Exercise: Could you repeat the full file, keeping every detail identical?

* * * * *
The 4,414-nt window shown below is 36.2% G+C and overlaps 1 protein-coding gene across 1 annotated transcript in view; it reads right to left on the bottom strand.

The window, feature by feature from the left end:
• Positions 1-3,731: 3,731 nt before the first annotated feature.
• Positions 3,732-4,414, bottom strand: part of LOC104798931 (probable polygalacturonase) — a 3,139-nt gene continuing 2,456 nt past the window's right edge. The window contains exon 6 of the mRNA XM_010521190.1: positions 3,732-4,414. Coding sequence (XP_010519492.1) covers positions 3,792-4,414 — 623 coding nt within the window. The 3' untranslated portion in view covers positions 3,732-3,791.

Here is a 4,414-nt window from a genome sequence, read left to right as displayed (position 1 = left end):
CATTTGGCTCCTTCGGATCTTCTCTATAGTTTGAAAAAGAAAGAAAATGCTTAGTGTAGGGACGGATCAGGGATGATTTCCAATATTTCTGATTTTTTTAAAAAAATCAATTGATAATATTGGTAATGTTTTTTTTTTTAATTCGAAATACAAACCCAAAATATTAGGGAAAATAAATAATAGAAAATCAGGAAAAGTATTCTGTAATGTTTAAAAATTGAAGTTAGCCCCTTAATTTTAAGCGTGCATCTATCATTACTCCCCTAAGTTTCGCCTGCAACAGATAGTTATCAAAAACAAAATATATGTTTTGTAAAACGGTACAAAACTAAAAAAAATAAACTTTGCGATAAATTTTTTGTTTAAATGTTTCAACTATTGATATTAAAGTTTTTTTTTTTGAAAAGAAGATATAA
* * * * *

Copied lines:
The 4,414-nt window shown below is 36.2% G+C and overlaps 1 protein-coding gene across 1 annotated transcript in view; it reads right to left on the bottom strand.

The window, feature by feature from the left end:
• Positions 1-3,731: 3,731 nt before the first annotated feature.
• Positions 3,732-4,414, bottom strand: part of LOC104798931 (probable polygalacturonase) — a 3,139-nt gene continuing 2,456 nt past the window's right edge. The window contains exon 6 of the mRNA XM_010521190.1: positions 3,732-4,414. Coding sequence (XP_010519492.1) covers positions 3,792-4,414 — 623 coding nt within the window. The 3' untranslated portion in view covers positions 3,732-3,791.

Here is a 4,414-nt window from a genome sequence, read left to right as displayed (position 1 = left end):
CATTTGGCTCCTTCGGATCTTCTCTATAGTTTGAAAAAGAAAGAAAATGCTTAGTGTAGGGACGGATCAGGGATGATTTCCAATATTTCTGATTTTTTTAAAAAAATCAATTGATAATATTGGTAATGTTTTTTTTTTTAATTCGAAATACAAACCCAAAATATTAGGGAAAATAAATAATAGAAAATCAGGAAAAGTATTCTGTAATGTTTAAAAATTGAAGTTAGCCCCTTAATTTTAAGCGTGCATCTATCATTACTCCCCTAAGTTTCGCCTGCAACAGATAGTTATCAAAAACAAAATATATGTTTTGTAAAACGGTACAAAACTAAAAAAAATAAACTTTGCGATAAATTTTTTGTTTAAATGTTTCAACTATTGATATTAAAGTTTTTTTTTTTGAAAAGAAGATATAA